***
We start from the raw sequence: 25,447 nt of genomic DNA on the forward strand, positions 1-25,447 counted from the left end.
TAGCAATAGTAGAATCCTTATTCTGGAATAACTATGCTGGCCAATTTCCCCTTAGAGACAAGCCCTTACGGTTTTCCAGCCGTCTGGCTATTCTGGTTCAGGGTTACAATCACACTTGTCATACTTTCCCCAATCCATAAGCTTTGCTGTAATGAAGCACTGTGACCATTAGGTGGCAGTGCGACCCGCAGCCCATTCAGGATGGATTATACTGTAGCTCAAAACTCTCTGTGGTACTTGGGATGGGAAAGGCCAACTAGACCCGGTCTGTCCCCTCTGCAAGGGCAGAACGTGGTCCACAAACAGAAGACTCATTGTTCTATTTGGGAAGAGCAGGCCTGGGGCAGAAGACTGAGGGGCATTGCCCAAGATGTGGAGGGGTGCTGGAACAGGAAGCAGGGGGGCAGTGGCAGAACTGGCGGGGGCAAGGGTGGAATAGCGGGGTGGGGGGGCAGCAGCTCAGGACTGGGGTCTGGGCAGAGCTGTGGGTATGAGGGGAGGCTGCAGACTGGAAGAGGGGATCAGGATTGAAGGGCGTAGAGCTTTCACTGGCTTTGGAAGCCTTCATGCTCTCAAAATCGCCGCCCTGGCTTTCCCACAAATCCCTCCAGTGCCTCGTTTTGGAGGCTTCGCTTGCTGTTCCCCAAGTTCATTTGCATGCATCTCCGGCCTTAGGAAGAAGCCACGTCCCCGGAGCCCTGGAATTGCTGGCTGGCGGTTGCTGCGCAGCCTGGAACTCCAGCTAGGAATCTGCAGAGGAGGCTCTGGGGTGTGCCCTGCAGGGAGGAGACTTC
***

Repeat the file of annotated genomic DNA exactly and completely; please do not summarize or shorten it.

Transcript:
We start from the raw sequence: 25,447 nt of genomic DNA on the forward strand, positions 1-25,447 counted from the left end.
TAGCAATAGTAGAATCCTTATTCTGGAATAACTATGCTGGCCAATTTCCCCTTAGAGACAAGCCCTTACGGTTTTCCAGCCGTCTGGCTATTCTGGTTCAGGGTTACAATCACACTTGTCATACTTTCCCCAATCCATAAGCTTTGCTGTAATGAAGCACTGTGACCATTAGGTGGCAGTGCGACCCGCAGCCCATTCAGGATGGATTATACTGTAGCTCAAAACTCTCTGTGGTACTTGGGATGGGAAAGGCCAACTAGACCCGGTCTGTCCCCTCTGCAAGGGCAGAACGTGGTCCACAAACAGAAGACTCATTGTTCTATTTGGGAAGAGCAGGCCTGGGGCAGAAGACTGAGGGGCATTGCCCAAGATGTGGAGGGGTGCTGGAACAGGAAGCAGGGGGGCAGTGGCAGAACTGGCGGGGGCAAGGGTGGAATAGCGGGGTGGGGGGGCAGCAGCTCAGGACTGGGGTCTGGGCAGAGCTGTGGGTATGAGGGGAGGCTGCAGACTGGAAGAGGGGATCAGGATTGAAGGGCGTAGAGCTTTCACTGGCTTTGGAAGCCTTCATGCTCTCAAAATCGCCGCCCTGGCTTTCCCACAAATCCCTCCAGTGCCTCGTTTTGGAGGCTTCGCTTGCTGTTCCCCAAGTTCATTTGCATGCATCTCCGGCCTTAGGAAGAAGCCACGTCCCCGGAGCCCTGGAATTGCTGGCTGGCGGTTGCTGCGCAGCCTGGAACTCCAGCTAGGAATCTGCAGAGGAGGCTCTGGGGTGTGCCCTGCAGGGAGGAGACTTC